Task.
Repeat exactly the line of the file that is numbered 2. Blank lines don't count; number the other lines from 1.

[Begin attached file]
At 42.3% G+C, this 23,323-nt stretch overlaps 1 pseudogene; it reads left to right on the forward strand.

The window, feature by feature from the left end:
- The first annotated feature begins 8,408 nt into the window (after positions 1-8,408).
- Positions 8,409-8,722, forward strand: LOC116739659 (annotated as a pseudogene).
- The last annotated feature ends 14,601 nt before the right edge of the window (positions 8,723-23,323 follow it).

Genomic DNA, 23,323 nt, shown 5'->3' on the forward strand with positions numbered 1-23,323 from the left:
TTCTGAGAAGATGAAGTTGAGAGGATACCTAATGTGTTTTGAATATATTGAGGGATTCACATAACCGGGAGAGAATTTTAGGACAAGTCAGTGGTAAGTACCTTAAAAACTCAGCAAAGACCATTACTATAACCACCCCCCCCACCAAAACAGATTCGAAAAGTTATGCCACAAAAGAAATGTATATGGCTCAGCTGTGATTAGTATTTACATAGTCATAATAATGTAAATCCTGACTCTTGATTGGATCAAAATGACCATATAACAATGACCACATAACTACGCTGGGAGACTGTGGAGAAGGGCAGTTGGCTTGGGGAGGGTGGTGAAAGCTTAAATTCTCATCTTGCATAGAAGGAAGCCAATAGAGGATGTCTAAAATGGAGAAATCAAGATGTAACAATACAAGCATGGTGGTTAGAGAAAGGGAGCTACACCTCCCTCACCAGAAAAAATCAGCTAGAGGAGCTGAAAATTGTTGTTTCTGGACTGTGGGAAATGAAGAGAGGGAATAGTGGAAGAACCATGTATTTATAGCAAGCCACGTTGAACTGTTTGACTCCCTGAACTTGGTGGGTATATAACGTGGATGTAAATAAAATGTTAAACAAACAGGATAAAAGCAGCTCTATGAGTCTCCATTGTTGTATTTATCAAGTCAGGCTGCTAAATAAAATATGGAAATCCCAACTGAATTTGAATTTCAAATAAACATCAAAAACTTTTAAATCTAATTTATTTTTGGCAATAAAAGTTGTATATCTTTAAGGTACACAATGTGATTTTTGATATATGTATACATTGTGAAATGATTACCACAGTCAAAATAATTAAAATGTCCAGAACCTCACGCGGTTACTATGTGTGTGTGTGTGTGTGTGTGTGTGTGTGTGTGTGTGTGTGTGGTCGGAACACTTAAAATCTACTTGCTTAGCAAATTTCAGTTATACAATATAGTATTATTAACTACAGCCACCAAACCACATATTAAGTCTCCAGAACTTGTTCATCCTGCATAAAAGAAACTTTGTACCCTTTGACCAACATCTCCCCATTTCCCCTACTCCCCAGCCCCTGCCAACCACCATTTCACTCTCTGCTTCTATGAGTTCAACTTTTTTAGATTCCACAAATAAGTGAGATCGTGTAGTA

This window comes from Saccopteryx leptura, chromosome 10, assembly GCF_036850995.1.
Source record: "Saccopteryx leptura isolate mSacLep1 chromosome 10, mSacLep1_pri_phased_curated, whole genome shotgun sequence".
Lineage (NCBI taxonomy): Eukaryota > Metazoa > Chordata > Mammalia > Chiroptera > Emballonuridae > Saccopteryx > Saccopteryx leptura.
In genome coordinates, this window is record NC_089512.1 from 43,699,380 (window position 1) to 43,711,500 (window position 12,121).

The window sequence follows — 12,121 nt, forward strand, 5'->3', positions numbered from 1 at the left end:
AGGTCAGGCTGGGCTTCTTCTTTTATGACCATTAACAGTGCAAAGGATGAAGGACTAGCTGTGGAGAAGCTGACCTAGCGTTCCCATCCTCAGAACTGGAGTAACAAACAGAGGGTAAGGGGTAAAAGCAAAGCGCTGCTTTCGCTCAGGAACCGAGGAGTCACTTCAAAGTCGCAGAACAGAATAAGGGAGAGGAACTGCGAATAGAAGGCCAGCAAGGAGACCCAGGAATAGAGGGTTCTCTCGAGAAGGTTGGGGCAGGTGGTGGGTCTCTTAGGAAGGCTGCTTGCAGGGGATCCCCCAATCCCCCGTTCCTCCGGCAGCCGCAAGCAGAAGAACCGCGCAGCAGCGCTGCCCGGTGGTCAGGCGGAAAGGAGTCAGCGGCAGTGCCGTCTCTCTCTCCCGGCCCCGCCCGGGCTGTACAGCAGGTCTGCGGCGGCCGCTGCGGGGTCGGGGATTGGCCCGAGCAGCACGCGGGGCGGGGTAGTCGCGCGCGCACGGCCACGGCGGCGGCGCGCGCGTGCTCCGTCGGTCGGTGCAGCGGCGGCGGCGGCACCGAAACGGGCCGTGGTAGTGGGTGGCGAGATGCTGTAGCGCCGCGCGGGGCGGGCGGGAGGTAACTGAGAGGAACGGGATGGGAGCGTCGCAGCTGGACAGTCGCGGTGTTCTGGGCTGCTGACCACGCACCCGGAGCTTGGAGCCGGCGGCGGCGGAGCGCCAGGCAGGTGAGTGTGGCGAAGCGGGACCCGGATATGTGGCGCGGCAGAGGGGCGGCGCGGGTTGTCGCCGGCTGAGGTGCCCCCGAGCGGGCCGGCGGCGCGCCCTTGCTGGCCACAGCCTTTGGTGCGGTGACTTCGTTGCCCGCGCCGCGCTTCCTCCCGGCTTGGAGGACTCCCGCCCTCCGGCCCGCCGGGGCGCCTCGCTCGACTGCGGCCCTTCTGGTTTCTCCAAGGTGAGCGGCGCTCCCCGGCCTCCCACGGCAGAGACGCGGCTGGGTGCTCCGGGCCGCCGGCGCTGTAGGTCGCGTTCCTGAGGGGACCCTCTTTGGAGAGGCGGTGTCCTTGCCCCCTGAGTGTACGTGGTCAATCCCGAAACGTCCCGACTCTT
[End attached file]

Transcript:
The window, feature by feature from the left end: